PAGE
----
You may remember back in blog 551 I drew your attention to the possibility that in Michael Howard, the languishing out of touch 'old boy' Tories may finally find a man capable of presenting the electorate with a real choice come polling day; and it's with no small amount of pleasure that I read today his vision to create A British Dream.
The American Dream (aka 'Rags to Riches') is well known, after all their history is littered with ordinary folk ending up as the very greatest Americans at the top of their game; but as Michael Howard points out - in the USA, whilst the ability to achieve is there, those that do are generally the exception to the rule.
I suppose it's worth pointing out blog 621 by Houmous, regarding the often unpalatable and indeed sometimes uncomfortable notion of patriotism; or rather, the fact he is (like I suspect a lot of people) actually proud to be British. In America, such notions are embraced unashamedly, in fact often to a degree which is cringeworthy and bordering on embarrassing; but in Britain, to declare yourself a patriot, is to declare yourself anything from a xenophobe to a small minded fascist - certainly if the often raving left wing press are concerned.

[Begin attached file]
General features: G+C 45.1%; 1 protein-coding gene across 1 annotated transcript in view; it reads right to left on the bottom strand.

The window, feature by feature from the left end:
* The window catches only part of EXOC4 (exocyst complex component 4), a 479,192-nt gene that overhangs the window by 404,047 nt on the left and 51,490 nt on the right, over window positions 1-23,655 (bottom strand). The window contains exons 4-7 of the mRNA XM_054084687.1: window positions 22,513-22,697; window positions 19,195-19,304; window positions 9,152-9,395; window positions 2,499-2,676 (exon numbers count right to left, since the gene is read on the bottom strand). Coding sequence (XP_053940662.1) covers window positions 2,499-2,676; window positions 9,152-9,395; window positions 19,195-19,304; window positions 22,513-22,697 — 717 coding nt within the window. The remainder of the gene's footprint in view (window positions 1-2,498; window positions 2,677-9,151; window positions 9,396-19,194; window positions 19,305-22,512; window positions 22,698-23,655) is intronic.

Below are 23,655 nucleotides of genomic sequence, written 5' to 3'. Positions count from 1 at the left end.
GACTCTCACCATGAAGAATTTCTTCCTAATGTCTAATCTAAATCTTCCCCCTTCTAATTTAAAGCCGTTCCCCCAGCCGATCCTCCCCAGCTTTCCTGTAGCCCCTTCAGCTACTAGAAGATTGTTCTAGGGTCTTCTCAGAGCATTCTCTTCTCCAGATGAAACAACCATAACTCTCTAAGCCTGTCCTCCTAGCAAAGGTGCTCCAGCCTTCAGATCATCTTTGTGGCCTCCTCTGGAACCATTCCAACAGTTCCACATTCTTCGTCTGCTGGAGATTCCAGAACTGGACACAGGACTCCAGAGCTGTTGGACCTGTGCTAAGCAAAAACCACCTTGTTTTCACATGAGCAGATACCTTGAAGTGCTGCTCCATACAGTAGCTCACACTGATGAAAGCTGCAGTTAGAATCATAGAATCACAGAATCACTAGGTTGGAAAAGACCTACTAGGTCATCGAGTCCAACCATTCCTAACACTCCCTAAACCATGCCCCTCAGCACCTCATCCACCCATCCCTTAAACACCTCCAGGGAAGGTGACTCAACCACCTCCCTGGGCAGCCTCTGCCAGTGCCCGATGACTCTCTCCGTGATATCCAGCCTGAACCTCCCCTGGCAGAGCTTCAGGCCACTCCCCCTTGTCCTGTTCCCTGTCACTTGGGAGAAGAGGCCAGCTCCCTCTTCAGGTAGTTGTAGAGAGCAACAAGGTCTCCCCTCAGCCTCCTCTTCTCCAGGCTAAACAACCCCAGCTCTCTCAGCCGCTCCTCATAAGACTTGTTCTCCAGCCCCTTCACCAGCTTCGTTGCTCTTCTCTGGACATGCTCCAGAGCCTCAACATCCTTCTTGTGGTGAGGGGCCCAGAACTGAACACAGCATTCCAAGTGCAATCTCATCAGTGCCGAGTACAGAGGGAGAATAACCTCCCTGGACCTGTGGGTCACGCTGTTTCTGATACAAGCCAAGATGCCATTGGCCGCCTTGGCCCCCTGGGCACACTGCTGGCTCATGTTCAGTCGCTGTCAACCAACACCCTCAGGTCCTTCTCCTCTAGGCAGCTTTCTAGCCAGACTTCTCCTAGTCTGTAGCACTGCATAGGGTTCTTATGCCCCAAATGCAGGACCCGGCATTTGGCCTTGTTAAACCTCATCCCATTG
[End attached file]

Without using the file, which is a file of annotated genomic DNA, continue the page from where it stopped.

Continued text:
I feel this is where my tentative support for the Conservatives is starting to come from; in defining such a bold vision as a 'British dream' and yet instill the notion of practical achievable goals (which in fairness, boil down to money and success) we have the possibility that they are moving the idea of openly expressed patriotic feeling into mainstream politics; outside of course the traditional pomp & tedium of state 'celebrations'.